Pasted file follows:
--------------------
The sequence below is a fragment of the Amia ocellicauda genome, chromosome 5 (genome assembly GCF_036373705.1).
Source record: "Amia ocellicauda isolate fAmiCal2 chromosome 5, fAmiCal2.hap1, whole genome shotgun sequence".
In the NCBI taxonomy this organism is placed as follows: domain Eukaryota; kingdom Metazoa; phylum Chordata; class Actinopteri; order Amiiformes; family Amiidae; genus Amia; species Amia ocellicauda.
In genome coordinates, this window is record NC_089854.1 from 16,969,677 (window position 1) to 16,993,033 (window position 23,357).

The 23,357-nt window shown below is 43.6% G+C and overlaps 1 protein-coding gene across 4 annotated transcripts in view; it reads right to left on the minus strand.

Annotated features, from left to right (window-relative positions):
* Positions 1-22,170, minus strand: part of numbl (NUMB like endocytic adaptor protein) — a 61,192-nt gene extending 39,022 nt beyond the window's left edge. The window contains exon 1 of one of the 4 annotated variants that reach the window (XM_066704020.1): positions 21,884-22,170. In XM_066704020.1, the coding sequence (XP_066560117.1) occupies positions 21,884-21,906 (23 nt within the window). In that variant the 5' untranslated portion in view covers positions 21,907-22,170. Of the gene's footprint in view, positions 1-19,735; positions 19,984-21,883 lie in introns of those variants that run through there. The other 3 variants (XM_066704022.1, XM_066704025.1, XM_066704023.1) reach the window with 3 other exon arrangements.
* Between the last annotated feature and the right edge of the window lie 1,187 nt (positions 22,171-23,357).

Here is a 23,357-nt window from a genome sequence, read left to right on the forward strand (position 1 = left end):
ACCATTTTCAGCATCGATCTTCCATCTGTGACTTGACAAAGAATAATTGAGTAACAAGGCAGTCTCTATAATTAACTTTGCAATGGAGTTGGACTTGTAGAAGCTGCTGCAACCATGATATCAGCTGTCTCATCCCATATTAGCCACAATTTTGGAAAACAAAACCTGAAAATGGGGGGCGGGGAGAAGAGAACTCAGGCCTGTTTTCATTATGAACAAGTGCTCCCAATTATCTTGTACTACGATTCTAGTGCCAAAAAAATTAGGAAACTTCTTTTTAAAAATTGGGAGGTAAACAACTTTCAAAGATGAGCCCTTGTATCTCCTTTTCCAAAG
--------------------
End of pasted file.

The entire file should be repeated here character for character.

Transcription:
The sequence below is a fragment of the Amia ocellicauda genome, chromosome 5 (genome assembly GCF_036373705.1).
Source record: "Amia ocellicauda isolate fAmiCal2 chromosome 5, fAmiCal2.hap1, whole genome shotgun sequence".
In the NCBI taxonomy this organism is placed as follows: domain Eukaryota; kingdom Metazoa; phylum Chordata; class Actinopteri; order Amiiformes; family Amiidae; genus Amia; species Amia ocellicauda.
In genome coordinates, this window is record NC_089854.1 from 16,969,677 (window position 1) to 16,993,033 (window position 23,357).

The 23,357-nt window shown below is 43.6% G+C and overlaps 1 protein-coding gene across 4 annotated transcripts in view; it reads right to left on the minus strand.

Annotated features, from left to right (window-relative positions):
* Positions 1-22,170, minus strand: part of numbl (NUMB like endocytic adaptor protein) — a 61,192-nt gene extending 39,022 nt beyond the window's left edge. The window contains exon 1 of one of the 4 annotated variants that reach the window (XM_066704020.1): positions 21,884-22,170. In XM_066704020.1, the coding sequence (XP_066560117.1) occupies positions 21,884-21,906 (23 nt within the window). In that variant the 5' untranslated portion in view covers positions 21,907-22,170. Of the gene's footprint in view, positions 1-19,735; positions 19,984-21,883 lie in introns of those variants that run through there. The other 3 variants (XM_066704022.1, XM_066704025.1, XM_066704023.1) reach the window with 3 other exon arrangements.
* Between the last annotated feature and the right edge of the window lie 1,187 nt (positions 22,171-23,357).

Here is a 23,357-nt window from a genome sequence, read left to right on the forward strand (position 1 = left end):
ACCATTTTCAGCATCGATCTTCCATCTGTGACTTGACAAAGAATAATTGAGTAACAAGGCAGTCTCTATAATTAACTTTGCAATGGAGTTGGACTTGTAGAAGCTGCTGCAACCATGATATCAGCTGTCTCATCCCATATTAGCCACAATTTTGGAAAACAAAACCTGAAAATGGGGGGCGGGGAGAAGAGAACTCAGGCCTGTTTTCATTATGAACAAGTGCTCCCAATTATCTTGTACTACGATTCTAGTGCCAAAAAAATTAGGAAACTTCTTTTTAAAAATTGGGAGGTAAACAACTTTCAAAGATGAGCCCTTGTATCTCCTTTTCCAAAG